Bayo Ibrahim is a graduate of Food Technology from the University of Ibadan, Nigeria. He currently co-runs a processed food company in Osogbo, Osun State Southwest Nigeria. He spoke with Rasheed Adebiyi on the impact of the COVID 19 pandemic on startups and other issues affecting entrepreneurship in Nigeria. Here are the excerpts.
Tekedia : Tell us about yourself
Bayo Ibrahim: I am Bayo Ibrahim. I am a food enthusiast. I love to see well processed and packaged food products. I am a co-founder of Plantation Foods and we are the producers of Premier Custard.
Tekedia : As a business owner, how could you describe the government response to COVID 19
Bayo Ibrahim: The Federal Government has shown great responsibility with its attention and responses to Covid-19 especially to businesses with several intervention programs declared to ensure ease of doing business in the country.
Tekedia: At this point that it looks like the CoronaVirus seems to be here to stay with us, what do you propose for the government to do?
Bayo Ibrahim: Yes, it’s appearing as if the effect of the virus will not be subsiding soon and this has really affected businesses so hard. First, it is understandable that a larger number of businesses in the manufacturing sector depend greatly on importation. The federal government should provide and sustain incentives and waivers on the importation of critical and essential manufacturing materials especially in the food and drug sector. This should not be limited to packaging and plastic materials used in manufacturing. The government should as a matter of importance ensure availability of forex and control of exchange rates to minimize the rate of inflation. Finally, on this, the government should also reduce the interest rates, especially from government-initiated business loan facilities. All of these will ensure a stabilized and controlled economy that may be caused by the effect of the Covid-19.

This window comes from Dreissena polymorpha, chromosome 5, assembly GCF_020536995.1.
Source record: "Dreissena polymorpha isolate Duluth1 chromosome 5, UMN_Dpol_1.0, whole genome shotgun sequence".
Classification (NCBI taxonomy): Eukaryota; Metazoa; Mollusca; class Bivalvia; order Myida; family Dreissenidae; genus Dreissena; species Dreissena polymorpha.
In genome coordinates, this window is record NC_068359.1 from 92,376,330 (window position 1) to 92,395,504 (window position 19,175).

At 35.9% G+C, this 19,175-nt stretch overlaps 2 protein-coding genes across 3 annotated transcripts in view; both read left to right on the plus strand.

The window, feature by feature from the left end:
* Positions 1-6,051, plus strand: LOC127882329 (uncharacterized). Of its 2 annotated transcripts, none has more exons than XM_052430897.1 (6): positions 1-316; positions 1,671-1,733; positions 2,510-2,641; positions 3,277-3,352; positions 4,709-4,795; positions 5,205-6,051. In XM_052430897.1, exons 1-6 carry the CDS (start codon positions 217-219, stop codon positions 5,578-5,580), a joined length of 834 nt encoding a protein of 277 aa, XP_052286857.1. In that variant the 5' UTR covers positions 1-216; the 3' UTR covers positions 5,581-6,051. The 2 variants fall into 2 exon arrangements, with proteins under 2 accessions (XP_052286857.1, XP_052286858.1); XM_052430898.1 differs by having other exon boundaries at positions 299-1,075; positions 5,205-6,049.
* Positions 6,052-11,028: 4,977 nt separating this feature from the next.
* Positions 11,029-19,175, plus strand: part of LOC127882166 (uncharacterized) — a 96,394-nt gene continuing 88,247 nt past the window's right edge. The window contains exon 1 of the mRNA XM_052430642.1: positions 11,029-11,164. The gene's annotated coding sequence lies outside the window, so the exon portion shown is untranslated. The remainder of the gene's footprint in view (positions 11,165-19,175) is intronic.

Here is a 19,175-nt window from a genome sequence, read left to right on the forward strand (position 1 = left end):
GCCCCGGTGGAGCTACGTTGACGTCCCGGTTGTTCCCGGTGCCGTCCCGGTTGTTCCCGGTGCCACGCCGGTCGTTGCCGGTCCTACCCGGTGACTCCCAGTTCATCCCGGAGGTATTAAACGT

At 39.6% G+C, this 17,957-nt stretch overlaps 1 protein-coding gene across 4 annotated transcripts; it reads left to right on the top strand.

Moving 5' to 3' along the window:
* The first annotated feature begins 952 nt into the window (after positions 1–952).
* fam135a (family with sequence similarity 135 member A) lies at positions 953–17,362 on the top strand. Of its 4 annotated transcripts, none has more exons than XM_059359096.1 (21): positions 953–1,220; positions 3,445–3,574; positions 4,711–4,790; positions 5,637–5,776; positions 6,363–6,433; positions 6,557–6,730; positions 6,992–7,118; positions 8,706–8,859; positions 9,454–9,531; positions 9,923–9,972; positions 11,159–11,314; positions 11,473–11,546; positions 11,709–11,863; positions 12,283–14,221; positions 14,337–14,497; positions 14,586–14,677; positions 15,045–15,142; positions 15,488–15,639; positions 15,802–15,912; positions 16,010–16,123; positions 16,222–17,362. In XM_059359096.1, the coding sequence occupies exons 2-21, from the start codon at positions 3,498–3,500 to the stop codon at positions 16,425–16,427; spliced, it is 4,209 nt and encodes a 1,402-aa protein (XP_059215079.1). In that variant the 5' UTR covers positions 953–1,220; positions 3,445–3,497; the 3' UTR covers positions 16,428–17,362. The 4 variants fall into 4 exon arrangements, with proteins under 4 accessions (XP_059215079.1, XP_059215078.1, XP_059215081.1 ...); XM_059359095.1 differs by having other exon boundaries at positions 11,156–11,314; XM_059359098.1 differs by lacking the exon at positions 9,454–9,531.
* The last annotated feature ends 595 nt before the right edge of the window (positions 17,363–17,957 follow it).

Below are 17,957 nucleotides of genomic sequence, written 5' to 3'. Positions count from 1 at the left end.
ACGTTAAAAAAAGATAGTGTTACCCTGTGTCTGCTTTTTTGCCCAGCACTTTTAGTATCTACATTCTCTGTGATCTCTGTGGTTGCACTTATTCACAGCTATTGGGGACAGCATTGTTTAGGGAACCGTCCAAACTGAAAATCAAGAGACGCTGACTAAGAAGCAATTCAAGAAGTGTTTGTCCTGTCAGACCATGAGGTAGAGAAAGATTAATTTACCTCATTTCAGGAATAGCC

Tekedia: In specific terms, could you describe how government response affects entrepreneurs like you?
Bayo Ibrahim: At first, I will like to talk about the lockdown policy. There is no doubt that it is the best alternative to avoid or reduce the spread of the virus. However, as good as it is, it has really affected businesses especially young start-ups like our own. In the first week of the lockdown, we did not have an idea of what would happen. The pre-existing news about other countries in relation to the virus shaped our responses. We couldn’t go out and business couldn’t run despite the fact that we are a food manufacturer. As a matter of fact, nothing worked during the first week of lockdown. Then, after we realized there are waivers for food manufacturers and a few others, we set into actions. Unfortunately, open markets across the country where we have our distributors and customers especially at the state capitals were all locked up. So, the waiver was absolutely of no value. So, for the first one month of the lockdown, nothing worked and we couldn’t make any substantial business.
More so, when business is supposed to resume with the partial lift on lockdown, the prices of production materials have drastically gone up and inflation has already set in. The average cost of production was about 30-40% on the rise. The implication of this is that more working capital will be required to be able to sustain your regular production capacity. Going further, customers/consumers’ resistance had set in with a sharp rise in production cost which directly affected prices of our products at the consumer level. So, if care is not taken, this is the best time for a start-up to lose business. Many businesses will have to restart or even crash out of the system.
Tekedia : How is it like running a business in Nigeria and in Osun specifically?